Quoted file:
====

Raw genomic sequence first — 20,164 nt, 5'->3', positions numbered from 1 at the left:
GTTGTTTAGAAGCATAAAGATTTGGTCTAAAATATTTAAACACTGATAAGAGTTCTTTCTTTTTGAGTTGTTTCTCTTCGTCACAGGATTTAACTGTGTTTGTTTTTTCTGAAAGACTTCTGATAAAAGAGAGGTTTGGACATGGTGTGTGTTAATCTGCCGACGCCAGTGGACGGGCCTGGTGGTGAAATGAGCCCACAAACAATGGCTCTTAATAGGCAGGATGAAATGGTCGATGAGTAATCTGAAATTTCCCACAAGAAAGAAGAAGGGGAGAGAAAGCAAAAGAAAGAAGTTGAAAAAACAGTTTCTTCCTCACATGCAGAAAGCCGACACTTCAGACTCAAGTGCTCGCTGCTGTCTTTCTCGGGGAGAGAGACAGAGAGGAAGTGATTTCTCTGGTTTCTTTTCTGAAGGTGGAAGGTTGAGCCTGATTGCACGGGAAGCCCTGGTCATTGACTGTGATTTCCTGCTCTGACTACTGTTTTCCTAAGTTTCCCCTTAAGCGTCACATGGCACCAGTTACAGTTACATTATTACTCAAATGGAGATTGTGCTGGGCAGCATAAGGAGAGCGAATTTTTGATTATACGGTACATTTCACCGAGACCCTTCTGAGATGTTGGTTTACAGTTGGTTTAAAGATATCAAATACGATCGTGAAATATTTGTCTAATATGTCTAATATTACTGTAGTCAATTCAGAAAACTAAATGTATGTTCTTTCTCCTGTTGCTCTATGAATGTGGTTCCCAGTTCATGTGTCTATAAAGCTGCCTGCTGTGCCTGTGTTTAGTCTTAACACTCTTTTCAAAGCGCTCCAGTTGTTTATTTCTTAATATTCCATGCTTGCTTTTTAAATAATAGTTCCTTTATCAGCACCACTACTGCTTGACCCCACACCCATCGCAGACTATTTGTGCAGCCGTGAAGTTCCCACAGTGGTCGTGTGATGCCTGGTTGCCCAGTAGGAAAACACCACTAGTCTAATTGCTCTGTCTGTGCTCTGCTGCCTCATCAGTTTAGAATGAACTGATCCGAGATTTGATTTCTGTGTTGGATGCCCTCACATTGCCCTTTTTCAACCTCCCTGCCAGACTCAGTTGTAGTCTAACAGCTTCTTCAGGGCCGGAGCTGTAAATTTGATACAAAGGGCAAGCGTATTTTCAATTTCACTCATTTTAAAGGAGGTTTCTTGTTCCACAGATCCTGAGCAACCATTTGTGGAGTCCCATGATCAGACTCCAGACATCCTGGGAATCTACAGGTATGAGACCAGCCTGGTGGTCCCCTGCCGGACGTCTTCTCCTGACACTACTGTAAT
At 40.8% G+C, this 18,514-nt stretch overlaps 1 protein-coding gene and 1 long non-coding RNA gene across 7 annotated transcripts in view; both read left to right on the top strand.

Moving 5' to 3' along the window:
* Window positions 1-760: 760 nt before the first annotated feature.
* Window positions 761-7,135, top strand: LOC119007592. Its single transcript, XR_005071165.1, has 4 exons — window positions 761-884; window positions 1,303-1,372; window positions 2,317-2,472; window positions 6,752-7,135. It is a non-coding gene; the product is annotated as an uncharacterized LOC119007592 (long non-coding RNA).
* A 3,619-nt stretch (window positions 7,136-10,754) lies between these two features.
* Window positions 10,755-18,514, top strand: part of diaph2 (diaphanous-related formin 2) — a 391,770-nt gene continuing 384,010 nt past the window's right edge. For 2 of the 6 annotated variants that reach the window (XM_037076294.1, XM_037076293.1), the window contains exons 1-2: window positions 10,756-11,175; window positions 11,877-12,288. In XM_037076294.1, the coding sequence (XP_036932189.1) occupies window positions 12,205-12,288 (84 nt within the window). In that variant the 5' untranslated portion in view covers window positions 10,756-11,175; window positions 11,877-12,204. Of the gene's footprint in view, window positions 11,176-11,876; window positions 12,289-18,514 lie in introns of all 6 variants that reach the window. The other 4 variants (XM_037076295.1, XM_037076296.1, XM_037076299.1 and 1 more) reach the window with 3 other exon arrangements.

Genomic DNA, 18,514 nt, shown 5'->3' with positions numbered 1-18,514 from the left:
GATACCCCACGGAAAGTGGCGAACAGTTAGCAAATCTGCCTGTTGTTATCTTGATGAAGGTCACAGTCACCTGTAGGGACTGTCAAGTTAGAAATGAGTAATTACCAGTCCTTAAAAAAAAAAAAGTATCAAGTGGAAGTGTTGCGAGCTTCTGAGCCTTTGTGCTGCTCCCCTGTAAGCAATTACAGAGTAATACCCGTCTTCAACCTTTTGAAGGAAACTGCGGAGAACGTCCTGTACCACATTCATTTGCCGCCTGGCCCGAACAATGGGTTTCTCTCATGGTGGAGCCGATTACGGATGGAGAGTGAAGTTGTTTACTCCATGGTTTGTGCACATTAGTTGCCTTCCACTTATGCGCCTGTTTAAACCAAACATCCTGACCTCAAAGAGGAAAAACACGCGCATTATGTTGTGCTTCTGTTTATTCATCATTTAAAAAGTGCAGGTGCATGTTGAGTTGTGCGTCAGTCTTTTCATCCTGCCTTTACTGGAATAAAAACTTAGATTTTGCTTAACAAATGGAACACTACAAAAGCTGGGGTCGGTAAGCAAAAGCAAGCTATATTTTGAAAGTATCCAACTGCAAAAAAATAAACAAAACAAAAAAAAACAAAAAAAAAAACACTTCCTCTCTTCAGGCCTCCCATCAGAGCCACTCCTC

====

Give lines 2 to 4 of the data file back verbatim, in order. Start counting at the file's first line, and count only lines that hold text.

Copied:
GTTGTTTAGAAGCATAAAGATTTGGTCTAAAATATTTAAACACTGATAAGAGTTCTTTCTTTTTGAGTTGTTTCTCTTCGTCACAGGATTTAACTGTGTTTGTTTTTTCTGAAAGACTTCTGATAAAAGAGAGGTTTGGACATGGTGTGTGTTAATCTGCCGACGCCAGTGGACGGGCCTGGTGGTGAAATGAGCCCACAAACAATGGCTCTTAATAGGCAGGATGAAATGGTCGATGAGTAATCTGAAATTTCCCACAAGAAAGAAGAAGGGGAGAGAAAGCAAAAGAAAGAAGTTGAAAAAACAGTTTCTTCCTCACATGCAGAAAGCCGACACTTCAGACTCAAGTGCTCGCTGCTGTCTTTCTCGGGGAGAGAGACAGAGAGGAAGTGATTTCTCTGGTTTCTTTTCTGAAGGTGGAAGGTTGAGCCTGATTGCACGGGAAGCCCTGGTCATTGACTGTGATTTCCTGCTCTGACTACTGTTTTCCTAAGTTTCCCCTTAAGCGTCACATGGCACCAGTTACAGTTACATTATTACTCAAATGGAGATTGTGCTGGGCAGCATAAGGAGAGCGAATTTTTGATTATACGGTACATTTCACCGAGACCCTTCTGAGATGTTGGTTTACAGTTGGTTTAAAGATATCAAATACGATCGTGAAATATTTGTCTAATATGTCTAATATTACTGTAGTCAATTCAGAAAACTAAATGTATGTTCTTTCTCCTGTTGCTCTATGAATGTGGTTCCCAGTTCATGTGTCTATAAAGCTGCCTGCTGTGCCTGTGTTTAGTCTTAACACTCTTTTCAAAGCGCTCCAGTTGTTTATTTCTTAATATTCCATGCTTGCTTTTTAAATAATAGTTCCTTTATCAGCACCACTACTGCTTGACCCCACACCCATCGCAGACTATTTGTGCAGCCGTGAAGTTCCCACAGTGGTCGTGTGATGCCTGGTTGCCCAGTAGGAAAACACCACTAGTCTAATTGCTCTGTCTGTGCTCTGCTGCCTCATCAGTTTAGAATGAACTGATCCGAGATTTGATTTCTGTGTTGGATGCCCTCACATTGCCCTTTTTCAACCTCCCTGCCAGACTCAGTTGTAGTCTAACAGCTTCTTCAGGGCCGGAGCTGTAAATTTGATACAAAGGGCAAGCGTATTTTCAATTTCACTCATTTTAAAGGAGGTTTCTTGTTCCACAGATCCTGAGCAACCATTTGTGGAGTCCCATGATCAGACTCCAGACATCCTGGGAATCTACAGGTATGAGACCAGCCTGGTGGTCCCCTGCCGGACGTCTTCTCCTGACACTACTGTAAT
At 40.8% G+C, this 18,514-nt stretch overlaps 1 protein-coding gene and 1 long non-coding RNA gene across 7 annotated transcripts in view; both read left to right on the top strand.

Moving 5' to 3' along the window: